Developing a Community Response Plan is the best way to make sure that your community will get through an emergency.

When a disaster happens aid may not be available for three days or more. You will need to rely on, and help the people around you to get through. There may be people in your neighbourhood or community who are vulnerable, injured, or have lost their homes. These people will need extra support from you.

One of the most important things you can do to prepare for a disaster is to connect with your community:

  • Get to know your neighbours
  • Share your "in case of an emergency" contact details with your neighbours so they know how to contact you in an emergency
  • Ask your neighbours about their Emergency Plan and tell them about yours
  • Help to develop a Community Response Plan...

Community response planning

Developing a Community Response Plan is the best way to make sure that you and your community will get through an emergency.

A Community Response Plan can include;

  • A description of the community and the hazards faced by the community
  • A description of what the community will do in an emergency, including where food, water, shelter, fuel, medical services and vulnerable people are located
  • Identify where the community will meet in an emergency, and how to evacuate, if necessary
  • A description of how the community will liaise with Civil defence and other emergency services


If you are interested in developing a plan for your community, contact the Civil Defence officer in your local council and they would be able to assist you.

Community Response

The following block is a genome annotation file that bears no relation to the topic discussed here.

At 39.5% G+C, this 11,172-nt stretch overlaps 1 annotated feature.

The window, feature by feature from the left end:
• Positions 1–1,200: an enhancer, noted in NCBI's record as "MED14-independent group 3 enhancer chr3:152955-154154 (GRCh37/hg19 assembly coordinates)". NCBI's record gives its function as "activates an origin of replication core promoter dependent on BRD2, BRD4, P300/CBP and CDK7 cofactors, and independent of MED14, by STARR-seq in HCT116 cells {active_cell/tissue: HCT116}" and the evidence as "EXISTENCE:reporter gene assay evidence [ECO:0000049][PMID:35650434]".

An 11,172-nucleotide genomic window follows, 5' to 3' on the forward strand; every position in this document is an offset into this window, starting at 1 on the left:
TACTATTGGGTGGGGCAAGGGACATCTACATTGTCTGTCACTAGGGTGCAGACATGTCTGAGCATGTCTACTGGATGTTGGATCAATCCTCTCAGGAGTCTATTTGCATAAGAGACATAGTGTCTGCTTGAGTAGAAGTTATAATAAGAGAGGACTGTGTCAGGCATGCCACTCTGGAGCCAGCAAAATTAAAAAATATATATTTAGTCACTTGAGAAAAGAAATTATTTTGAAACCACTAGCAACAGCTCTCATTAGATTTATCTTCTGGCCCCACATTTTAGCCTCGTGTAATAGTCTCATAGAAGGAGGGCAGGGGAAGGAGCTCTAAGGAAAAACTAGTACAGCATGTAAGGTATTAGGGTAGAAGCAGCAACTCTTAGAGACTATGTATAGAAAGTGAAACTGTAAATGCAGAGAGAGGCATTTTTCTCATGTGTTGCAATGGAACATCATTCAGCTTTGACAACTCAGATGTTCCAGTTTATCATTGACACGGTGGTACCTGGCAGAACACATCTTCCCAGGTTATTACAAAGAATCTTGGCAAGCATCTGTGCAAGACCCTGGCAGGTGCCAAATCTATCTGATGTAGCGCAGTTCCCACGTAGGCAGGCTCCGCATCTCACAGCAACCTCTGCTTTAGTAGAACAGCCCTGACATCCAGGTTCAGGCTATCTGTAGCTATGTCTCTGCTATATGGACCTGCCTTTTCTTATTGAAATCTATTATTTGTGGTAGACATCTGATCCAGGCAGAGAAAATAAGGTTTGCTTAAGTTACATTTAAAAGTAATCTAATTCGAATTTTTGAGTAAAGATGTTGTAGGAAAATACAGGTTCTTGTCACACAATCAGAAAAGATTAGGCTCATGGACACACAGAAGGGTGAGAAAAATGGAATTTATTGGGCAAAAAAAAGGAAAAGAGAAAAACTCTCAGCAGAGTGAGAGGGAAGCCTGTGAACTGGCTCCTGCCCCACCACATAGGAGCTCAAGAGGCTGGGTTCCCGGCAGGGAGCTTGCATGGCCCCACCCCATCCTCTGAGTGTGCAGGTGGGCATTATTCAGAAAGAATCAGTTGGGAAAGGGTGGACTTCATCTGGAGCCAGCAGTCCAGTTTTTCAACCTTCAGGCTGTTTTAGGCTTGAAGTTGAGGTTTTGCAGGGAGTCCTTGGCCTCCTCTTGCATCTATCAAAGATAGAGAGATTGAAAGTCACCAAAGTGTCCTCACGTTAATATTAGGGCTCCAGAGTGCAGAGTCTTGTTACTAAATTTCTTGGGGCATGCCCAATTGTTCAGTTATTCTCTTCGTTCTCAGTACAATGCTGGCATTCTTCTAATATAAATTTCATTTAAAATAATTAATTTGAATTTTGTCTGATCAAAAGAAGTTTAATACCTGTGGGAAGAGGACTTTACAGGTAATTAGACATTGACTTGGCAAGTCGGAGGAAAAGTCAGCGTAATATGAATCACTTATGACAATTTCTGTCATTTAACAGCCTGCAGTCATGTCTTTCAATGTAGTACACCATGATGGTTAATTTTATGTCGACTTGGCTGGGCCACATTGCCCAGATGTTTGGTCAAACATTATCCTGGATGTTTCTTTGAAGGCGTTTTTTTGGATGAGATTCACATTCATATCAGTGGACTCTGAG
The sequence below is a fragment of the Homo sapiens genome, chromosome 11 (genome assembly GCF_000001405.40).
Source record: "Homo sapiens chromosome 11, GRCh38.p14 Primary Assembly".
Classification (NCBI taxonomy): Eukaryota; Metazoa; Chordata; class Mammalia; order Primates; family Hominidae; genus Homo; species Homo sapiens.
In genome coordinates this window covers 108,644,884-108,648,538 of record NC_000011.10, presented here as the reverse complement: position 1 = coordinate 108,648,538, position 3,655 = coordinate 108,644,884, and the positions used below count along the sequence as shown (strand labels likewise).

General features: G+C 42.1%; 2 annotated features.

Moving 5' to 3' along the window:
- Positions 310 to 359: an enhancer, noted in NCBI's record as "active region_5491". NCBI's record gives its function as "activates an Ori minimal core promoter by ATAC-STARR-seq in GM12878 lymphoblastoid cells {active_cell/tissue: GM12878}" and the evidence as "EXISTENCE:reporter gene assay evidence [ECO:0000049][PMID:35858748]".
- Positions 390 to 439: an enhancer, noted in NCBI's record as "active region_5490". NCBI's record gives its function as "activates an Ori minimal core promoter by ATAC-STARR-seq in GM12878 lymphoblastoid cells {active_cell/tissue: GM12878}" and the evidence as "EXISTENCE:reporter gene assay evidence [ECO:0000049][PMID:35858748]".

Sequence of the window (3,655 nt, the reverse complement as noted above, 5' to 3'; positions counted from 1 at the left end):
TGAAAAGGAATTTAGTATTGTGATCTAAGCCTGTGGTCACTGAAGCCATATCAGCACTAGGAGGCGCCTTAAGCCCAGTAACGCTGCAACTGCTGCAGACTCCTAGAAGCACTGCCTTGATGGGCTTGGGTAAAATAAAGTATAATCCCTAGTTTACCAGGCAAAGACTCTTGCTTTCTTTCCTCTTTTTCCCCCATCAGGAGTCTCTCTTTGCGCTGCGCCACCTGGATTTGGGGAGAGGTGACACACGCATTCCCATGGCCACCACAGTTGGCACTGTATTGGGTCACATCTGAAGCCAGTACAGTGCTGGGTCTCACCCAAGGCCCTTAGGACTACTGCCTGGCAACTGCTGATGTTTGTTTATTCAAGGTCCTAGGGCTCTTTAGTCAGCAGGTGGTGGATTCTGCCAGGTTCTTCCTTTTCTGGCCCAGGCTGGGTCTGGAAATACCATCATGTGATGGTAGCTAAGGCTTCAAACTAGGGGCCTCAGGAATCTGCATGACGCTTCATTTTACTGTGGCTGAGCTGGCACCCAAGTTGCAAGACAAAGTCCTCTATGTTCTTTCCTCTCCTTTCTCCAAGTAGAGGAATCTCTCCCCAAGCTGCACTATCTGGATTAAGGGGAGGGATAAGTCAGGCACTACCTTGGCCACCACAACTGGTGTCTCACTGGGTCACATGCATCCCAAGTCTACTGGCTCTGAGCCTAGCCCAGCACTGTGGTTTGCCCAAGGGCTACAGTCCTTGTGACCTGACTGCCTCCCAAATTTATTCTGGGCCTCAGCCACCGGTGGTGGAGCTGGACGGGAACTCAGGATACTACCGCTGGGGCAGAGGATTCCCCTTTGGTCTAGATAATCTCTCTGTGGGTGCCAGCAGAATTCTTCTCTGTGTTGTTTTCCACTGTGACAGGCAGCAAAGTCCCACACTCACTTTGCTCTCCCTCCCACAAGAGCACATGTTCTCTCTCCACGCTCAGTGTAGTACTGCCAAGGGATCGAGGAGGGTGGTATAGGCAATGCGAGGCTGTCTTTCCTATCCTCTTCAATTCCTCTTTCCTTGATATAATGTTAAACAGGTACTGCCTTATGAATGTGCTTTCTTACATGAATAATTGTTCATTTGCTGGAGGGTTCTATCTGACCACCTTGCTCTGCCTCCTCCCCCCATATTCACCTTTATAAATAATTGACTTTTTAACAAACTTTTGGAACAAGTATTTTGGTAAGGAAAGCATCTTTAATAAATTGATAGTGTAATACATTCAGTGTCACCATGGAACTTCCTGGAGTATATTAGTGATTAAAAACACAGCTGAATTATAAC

Culturally and Linguistically Diverse (CALD) communities

After the 2010/11 Canterbury Earthquake Sequence, guidelines were developed to help authorities engage more effectively with communities with different cultures and languages. This was to help make sure these communities get the help they need in a disaster.

You can read the full report here:


Advice for Culturally and Linguistically Diverse (CALD) communities

New Zealand’s population is growing more and more culturally diverse. In times of disaster, CALD communities have enormous capacity to respond, but it must also be ensured that there is no language (or other) barrier to prevent this from happening.

Here is some advice to help your CALD Community get the support you need during and following a disaster and to feel connected to the subsequent rebuild of you community.

Develop strong leadership
  • Leaders need to support their community and make sure others are doing this too. Leaders need to ask for help to grow in this role, and take part in opportunities available to learn to be more effective as a leader.

Reach out to local communities and engage with them
  • Invite neighbours and friends to cultural celebrations and get to know the people who live near you. These connections are helpful when disaster occurs.

Develop resiliency and preparedness
  • Learn the hazards that your community may be exposed to

  • Get the community prepared by talking about emergency planning and offering practical help to community members as they prepare disaster kits.

  • Consider supporting a community member to have a civil defence role within the community – someone who can learn about disaster management and pass this information on to the community. This person can be a key contact alongside the community leader, supporting them in times of disaster.

  • Promote people’s right to an interpreter when dealing with government agencies, and help CALD community members to be able to request this service.

Know who your vulnerable members are
  • Have a plan in place to ensure they are supported

Work in with Government agencies
  • Let agencies know what you expect so they can adjust the way they work with each community.

  • Invite key agencies to base a worker at CALD community hubs.

  • Let agencies know how they can best get information to members of your CALD community.

  • Make sure your community’s information is included in CALD emergency databases and update this regularly.

  • Let agencies know about the good things you are doing to communicate, connect with and support your own community following disaster - own language websites, phone trees/chains, radio shows and stations, other media etc.